The company, based in Switzerland, reported Tuesday that net profit in the first six months of 2012 was down eight per cent from the first half of 2011 amid falling prices for materials and global economic weakness.
Glencore said its first-half net income attributable to shareholders fell to $2.275 billion, down from $2.474 billion in the comparable period of 2011.
It reported revenue of nearly $108 billion, a 17 per cent increase from $92 billion in the first half a year ago.
The value of Glencore's stock dipped one per cent to 350 pence ($5.49) at the start of trading on the London stock exchange.
In its financial statement posted before the start of trading, Glencore says its drop in profits was a result of sluggishness of the global economy caused by "the European sovereign debt crisis and corresponding softening growth outlooks in many developed and emerging economies."
Added to this "challenging backdrop" was a decline in average prices for many key commodities of between 14 and 28 per cent, Glencore said, but that was offset in the first half by strong showings from metals, minerals and agriculture.
Its business model was showing "strength and resilience" for its diversification, sourcing of materials, marketing and logistics, the company added. It also highlighted its "abundant liquidity" in the billions of dollars spread across 100 banks globally and no material refinancing planned in the next 12 months.
"Looking forward, we neither anticipate nor assume any material improvement in overall market or economic conditions in the near term," said Chief Executive Ivan Glasenberg, who owns 15 per cent shares in Glencore. "We will continue to diligently look to our own growth pipeline and end markets to maximize performance for our shareholders."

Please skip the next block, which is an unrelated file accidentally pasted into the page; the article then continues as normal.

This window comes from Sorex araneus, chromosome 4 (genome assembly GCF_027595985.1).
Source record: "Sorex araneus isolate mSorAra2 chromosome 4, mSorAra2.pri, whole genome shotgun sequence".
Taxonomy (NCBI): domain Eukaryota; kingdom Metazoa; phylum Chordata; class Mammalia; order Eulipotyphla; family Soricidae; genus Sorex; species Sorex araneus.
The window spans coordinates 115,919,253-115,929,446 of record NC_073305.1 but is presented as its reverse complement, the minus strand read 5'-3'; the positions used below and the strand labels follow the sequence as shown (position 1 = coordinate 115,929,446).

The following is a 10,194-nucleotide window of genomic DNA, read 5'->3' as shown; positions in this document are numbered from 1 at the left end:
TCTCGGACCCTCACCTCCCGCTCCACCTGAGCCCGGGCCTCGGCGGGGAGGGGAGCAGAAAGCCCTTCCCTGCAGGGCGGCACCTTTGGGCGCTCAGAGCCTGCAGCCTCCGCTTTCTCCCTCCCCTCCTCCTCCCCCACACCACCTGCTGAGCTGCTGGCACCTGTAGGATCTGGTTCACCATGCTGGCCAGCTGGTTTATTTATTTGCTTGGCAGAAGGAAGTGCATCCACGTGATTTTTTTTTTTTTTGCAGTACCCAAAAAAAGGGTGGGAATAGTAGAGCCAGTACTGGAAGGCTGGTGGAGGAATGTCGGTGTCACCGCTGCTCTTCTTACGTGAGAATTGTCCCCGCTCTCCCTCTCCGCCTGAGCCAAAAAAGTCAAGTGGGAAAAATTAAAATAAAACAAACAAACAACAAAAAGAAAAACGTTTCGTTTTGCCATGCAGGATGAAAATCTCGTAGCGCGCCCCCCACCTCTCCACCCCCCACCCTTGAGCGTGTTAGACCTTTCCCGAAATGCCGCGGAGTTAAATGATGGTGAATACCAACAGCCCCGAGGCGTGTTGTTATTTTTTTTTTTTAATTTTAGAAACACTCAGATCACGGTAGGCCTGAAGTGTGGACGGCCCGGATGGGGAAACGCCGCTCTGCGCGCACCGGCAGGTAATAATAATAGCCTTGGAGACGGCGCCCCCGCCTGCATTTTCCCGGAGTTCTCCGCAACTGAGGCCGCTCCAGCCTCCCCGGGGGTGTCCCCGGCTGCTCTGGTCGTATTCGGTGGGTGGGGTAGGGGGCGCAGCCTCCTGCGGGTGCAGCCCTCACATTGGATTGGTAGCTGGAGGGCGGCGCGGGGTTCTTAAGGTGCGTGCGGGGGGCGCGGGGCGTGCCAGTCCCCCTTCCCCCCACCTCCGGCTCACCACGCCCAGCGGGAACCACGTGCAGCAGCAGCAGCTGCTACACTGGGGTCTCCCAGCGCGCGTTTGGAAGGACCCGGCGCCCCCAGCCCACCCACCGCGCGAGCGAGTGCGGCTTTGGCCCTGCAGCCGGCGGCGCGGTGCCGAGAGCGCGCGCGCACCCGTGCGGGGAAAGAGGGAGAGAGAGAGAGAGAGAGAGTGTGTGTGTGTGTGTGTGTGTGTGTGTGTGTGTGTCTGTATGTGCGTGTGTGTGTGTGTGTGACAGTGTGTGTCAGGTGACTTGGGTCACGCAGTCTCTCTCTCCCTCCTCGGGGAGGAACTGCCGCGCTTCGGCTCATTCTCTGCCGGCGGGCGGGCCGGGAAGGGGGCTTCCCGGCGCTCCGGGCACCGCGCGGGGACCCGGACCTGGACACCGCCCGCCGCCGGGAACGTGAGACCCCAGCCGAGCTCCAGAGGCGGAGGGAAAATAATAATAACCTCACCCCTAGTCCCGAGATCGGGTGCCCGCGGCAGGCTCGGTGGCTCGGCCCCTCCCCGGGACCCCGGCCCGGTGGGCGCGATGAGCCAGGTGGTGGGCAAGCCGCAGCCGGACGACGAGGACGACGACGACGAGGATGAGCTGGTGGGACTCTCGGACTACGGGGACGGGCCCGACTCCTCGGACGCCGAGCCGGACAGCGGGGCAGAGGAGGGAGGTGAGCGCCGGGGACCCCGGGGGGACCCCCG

Glencore, the world's largest publicly traded supplier of raw materials, is awaiting final approvals to acquire Canadian agribusiness giant Viterra Inc. for $6.1 billion. Shareholders and Canadian authorities have already agreed to the main deal.
As a followup, Glencore has signed a deal to sell a minority interest in Canadian Ferilizers for $915 million cash to U.S. fertilizer producer CF Industries. Glencore had earlier planned to sell the stake to Calgary-based fertilizer producer Agrium (TSX:AGU) as part of a plan to divest some of Viterra's assets.
Glencore has also been trying to persuade investors of the merits of a merger with Xstrata, one of the world's biggest mining companies. Xstrata has major operations in Canada, including the former Falconbridge nickel and copper business.
The all-share deal between the two European companies would involve Xstrata investors swapping each of their shares for 2.8 newly issued Glencore shares. A shareholder vote is scheduled for Sept. 7.
The deal, expected to be completed in the fourth quarter, will create a combined company to be called Glencore Xstrata with a market value of $90 billion. The company would control a chain of businesses from mining to refining, storage and shipping of basic commodities like coal, copper and corn.
Glencore already holds a 34 per cent stake in Xstrata but cannot vote its shares on the deal. But Qatar Holding, the government-backed investment fund, wants a higher price for its 11 per cent stake in Xstrata and its position is crucial to the hopes of other Xstrata shareholders who are demanding improved terms.
The company made no mention of the deal in its statement Tuesday but did say it had incurred $1 million in selling and administrative expenses and anticipates $69 million of additional merger expenses.
— with files from The Canadian Press